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Energy Absurdity

David Blackmon


For those who missed all the excitement, ERCOT was forced to implement Stage 2 emergency measures, including pleading with customers to conserve power, Wednesday (September 6) evening as 100+ degree temperatures lingered across much of the state well into the evening.




The state’s expanding solar fleet goes dormant as the sunlight fades, and the ballyhooed wind fleets in West and South Texas have consistently failed to deliver anticipated capacity when it is needed most since July.


The result Wednesday evening at 7:29 Central Time, a few minutes after ERCOT’s Stage 2 warning was sent out, found natural gas delivering fully 2/3rds of all generation on the grid, and combining with coal to provide a somewhat amazing 82% of available power.

Solar and power storage combined were kicking in just 4% of the load, while wind was clinging to some minimal relevancy at just 7%. It is key to remember here that wind’s nameplate capacity is over 35% of all generating capacity on the Texas grid, yet only manages to deliver 1/5th of that when the generation is needed most.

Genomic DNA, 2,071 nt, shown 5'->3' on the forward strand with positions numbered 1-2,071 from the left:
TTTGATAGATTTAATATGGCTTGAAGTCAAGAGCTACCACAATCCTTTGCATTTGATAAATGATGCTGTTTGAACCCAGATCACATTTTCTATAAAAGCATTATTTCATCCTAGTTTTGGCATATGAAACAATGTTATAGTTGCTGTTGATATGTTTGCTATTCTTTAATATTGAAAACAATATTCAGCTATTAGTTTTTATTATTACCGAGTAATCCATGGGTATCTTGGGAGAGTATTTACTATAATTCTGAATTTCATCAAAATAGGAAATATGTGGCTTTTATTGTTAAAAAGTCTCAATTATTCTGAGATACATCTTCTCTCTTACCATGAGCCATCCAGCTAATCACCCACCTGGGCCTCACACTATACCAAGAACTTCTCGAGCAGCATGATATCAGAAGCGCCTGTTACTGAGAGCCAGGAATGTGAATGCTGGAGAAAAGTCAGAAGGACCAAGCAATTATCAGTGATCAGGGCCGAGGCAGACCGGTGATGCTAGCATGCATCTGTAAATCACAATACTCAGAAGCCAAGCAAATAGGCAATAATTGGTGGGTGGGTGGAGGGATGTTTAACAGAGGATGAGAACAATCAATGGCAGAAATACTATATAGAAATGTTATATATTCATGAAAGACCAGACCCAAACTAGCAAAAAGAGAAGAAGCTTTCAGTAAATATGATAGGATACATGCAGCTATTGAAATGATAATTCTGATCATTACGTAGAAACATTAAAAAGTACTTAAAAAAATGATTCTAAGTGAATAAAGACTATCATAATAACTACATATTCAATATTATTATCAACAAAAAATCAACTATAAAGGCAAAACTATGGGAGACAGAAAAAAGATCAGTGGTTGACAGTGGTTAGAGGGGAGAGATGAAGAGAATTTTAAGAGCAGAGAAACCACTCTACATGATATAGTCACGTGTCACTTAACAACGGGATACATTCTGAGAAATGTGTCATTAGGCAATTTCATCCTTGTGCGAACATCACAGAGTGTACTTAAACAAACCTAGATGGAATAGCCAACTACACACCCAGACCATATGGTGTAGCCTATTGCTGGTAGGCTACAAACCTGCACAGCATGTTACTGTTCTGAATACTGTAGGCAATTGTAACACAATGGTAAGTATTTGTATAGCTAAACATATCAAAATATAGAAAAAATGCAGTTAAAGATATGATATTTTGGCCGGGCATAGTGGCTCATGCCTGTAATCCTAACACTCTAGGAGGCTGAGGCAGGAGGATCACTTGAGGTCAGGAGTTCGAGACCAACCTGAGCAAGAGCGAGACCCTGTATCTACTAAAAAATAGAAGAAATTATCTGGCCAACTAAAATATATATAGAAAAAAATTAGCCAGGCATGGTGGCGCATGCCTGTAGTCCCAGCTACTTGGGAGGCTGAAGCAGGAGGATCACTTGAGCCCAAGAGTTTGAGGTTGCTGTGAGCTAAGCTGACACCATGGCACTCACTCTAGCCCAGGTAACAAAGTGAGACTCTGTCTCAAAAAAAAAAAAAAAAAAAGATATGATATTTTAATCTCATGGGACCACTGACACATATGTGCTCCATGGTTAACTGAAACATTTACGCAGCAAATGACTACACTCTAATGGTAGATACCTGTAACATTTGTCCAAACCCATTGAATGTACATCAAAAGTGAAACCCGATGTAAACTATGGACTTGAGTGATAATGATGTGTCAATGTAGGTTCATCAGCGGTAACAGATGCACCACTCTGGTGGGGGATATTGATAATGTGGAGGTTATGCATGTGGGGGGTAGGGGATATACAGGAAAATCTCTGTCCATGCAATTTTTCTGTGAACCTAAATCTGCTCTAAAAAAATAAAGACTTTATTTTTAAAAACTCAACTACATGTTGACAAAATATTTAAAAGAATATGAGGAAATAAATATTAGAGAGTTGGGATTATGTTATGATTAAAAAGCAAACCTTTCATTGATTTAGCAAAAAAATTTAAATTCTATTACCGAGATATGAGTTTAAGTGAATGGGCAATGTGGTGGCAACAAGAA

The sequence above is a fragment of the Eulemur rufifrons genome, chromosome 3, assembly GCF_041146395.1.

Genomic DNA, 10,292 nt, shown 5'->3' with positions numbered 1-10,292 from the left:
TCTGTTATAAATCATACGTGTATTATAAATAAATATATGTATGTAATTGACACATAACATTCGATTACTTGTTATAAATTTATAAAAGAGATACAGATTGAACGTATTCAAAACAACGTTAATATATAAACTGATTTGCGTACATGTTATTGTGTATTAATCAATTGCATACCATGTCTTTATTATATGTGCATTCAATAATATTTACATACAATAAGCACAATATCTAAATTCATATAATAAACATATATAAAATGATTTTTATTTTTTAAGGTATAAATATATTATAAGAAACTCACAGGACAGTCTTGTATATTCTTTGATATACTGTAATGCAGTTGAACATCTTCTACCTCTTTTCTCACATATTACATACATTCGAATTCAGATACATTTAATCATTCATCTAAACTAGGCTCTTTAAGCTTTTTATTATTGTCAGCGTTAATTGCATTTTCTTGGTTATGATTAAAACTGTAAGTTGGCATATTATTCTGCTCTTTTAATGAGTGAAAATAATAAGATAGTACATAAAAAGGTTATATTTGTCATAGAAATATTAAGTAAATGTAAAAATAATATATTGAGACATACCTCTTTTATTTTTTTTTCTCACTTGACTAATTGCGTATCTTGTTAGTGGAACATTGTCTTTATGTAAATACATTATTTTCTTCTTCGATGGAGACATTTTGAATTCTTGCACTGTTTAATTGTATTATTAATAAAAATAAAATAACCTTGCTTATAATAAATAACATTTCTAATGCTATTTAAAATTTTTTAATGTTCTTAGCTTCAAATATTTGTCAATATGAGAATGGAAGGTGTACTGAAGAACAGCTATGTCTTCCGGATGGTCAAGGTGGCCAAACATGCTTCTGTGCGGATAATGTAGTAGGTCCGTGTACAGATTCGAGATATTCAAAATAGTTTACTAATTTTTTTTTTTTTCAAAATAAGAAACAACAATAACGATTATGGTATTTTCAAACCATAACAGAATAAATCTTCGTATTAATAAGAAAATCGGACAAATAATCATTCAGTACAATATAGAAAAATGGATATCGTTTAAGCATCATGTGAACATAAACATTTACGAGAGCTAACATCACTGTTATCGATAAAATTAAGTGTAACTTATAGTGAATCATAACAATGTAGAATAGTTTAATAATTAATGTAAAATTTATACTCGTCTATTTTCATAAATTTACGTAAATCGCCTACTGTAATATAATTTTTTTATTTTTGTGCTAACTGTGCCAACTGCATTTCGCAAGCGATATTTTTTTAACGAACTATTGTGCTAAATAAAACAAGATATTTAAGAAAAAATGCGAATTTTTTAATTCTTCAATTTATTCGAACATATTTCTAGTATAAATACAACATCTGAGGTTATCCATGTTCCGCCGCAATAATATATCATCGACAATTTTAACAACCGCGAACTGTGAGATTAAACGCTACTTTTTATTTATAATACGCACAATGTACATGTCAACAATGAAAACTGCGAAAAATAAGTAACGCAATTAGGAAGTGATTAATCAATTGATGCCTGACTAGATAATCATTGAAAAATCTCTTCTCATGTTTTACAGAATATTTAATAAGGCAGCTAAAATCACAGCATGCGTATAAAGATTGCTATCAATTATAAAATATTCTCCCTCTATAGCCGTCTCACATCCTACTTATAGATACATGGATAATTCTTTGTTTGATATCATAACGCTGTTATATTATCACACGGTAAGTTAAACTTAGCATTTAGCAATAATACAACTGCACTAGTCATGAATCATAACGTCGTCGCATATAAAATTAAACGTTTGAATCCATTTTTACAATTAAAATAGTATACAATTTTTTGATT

Just 20 minutes later, at 7:49 CT, natural gas and coal were now delivering a workhorse-like 84% of statewide generation, wind was still stuck on 7%, and solar/storage were combining to contribute a rounding error 1.5%.


Again, in Texas in September, this early evening time frame is the time of the day when demand peaks and generation is needed most. It is unfortunately also the time of day when solar goes dark and wind most fails to deliver.


While our renewables-promoting media will no doubt coordinate with certain university professors to concoct elaborate pretzel-like logic deeming wind and solar as the heroes, as they did following similar upsets in June, what this incident really starkly displays is a grid that has been allowed by public officials and the virtue signaling Texas power generation community to become heavily over-reliant on unreliable, weather-dependent generation.


This is the most obvious thing in the world, and until power generators are forced somehow to correct it, nights like Wednesday will keep happening in Texas. Or worse. That’s our reality, and all the spinning of ridiculous narratives in the world will not change it for the better.


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